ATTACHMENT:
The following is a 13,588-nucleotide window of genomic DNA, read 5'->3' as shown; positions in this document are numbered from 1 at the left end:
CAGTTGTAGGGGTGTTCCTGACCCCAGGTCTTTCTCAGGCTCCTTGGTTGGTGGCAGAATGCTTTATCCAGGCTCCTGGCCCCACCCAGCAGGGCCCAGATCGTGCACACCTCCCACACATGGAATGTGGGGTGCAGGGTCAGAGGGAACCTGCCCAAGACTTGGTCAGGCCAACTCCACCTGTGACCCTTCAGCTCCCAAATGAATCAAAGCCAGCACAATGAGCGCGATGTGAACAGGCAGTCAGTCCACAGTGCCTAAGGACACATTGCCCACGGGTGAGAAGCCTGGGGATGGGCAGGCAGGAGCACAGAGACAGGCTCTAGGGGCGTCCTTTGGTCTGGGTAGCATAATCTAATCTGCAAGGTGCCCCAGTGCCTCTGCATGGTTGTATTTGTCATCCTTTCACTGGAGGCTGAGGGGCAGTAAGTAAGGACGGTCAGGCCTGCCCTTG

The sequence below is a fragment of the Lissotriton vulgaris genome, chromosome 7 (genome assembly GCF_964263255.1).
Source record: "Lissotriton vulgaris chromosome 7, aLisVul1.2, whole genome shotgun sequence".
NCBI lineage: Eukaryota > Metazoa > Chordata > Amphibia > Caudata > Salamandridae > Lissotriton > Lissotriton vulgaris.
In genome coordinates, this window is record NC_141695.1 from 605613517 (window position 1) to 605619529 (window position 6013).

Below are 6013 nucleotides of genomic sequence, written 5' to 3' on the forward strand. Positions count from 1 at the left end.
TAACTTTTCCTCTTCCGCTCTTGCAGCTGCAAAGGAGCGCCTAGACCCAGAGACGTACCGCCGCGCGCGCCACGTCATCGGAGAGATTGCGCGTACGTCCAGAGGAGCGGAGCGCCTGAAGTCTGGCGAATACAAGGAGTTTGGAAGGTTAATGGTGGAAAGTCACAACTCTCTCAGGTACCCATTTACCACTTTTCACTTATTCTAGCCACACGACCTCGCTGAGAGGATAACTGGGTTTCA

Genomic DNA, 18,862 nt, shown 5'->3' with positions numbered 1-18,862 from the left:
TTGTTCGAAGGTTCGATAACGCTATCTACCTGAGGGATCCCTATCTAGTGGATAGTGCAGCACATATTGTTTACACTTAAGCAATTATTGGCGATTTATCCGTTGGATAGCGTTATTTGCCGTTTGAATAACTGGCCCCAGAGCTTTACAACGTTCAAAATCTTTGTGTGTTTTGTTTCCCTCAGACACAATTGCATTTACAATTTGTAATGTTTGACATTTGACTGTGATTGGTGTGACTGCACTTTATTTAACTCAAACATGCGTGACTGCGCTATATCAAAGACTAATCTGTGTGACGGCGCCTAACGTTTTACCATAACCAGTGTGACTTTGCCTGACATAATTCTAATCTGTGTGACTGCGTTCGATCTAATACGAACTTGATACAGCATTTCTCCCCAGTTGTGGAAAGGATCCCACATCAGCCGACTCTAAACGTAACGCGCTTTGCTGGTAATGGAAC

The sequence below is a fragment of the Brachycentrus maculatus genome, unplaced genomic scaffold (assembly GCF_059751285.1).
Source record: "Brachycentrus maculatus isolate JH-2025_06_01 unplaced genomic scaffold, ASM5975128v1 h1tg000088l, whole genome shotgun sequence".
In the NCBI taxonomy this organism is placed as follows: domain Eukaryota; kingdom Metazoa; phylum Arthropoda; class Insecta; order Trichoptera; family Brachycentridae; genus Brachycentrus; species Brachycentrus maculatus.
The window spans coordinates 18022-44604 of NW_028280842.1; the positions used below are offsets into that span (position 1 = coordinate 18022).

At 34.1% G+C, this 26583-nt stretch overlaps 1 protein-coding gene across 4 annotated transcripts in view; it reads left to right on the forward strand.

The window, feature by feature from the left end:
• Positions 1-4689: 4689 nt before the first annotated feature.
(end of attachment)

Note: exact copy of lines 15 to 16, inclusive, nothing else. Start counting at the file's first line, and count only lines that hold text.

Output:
At 34.1% G+C, this 26583-nt stretch overlaps 1 protein-coding gene across 4 annotated transcripts in view; it reads left to right on the forward strand.

The window, feature by feature from the left end: